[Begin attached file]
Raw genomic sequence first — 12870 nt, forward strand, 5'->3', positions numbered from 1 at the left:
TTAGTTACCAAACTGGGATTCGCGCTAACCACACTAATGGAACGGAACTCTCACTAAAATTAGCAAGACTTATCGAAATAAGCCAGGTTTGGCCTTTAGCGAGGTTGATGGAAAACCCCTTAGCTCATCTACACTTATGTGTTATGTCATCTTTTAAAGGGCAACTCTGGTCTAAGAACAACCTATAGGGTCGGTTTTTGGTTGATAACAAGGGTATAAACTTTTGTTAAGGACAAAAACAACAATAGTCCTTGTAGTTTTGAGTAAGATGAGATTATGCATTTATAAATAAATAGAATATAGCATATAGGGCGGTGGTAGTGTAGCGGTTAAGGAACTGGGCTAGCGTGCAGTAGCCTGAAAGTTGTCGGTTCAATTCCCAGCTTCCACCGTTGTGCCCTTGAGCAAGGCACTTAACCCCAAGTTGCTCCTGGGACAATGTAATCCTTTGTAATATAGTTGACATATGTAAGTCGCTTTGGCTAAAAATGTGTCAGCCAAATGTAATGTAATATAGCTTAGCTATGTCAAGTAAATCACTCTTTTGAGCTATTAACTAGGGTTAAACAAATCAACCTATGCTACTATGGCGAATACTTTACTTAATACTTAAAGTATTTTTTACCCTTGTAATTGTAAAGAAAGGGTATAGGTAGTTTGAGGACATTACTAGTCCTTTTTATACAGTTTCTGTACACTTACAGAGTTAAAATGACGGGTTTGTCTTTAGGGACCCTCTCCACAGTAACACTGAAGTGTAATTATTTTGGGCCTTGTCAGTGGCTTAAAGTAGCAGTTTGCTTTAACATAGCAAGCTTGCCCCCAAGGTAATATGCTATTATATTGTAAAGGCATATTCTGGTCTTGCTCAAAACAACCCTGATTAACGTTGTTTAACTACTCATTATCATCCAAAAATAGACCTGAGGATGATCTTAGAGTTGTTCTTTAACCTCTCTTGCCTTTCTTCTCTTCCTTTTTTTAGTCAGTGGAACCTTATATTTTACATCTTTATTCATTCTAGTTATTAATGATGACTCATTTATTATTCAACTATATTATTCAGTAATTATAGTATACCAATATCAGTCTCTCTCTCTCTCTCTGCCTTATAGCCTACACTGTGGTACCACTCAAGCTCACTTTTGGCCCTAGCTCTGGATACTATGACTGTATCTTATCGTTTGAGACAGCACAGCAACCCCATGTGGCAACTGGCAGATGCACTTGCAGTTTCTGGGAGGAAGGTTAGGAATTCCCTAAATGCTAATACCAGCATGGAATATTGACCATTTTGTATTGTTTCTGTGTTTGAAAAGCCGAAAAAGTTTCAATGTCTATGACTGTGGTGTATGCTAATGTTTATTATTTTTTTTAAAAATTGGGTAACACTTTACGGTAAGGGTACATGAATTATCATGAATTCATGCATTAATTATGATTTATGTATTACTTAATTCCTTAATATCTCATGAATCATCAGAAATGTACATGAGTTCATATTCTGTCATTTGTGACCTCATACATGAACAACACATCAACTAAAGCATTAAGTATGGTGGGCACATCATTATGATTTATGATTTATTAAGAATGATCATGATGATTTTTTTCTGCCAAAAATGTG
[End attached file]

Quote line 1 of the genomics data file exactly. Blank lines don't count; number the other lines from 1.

Raw genomic sequence first — 12870 nt, forward strand, 5'->3', positions numbered from 1 at the left: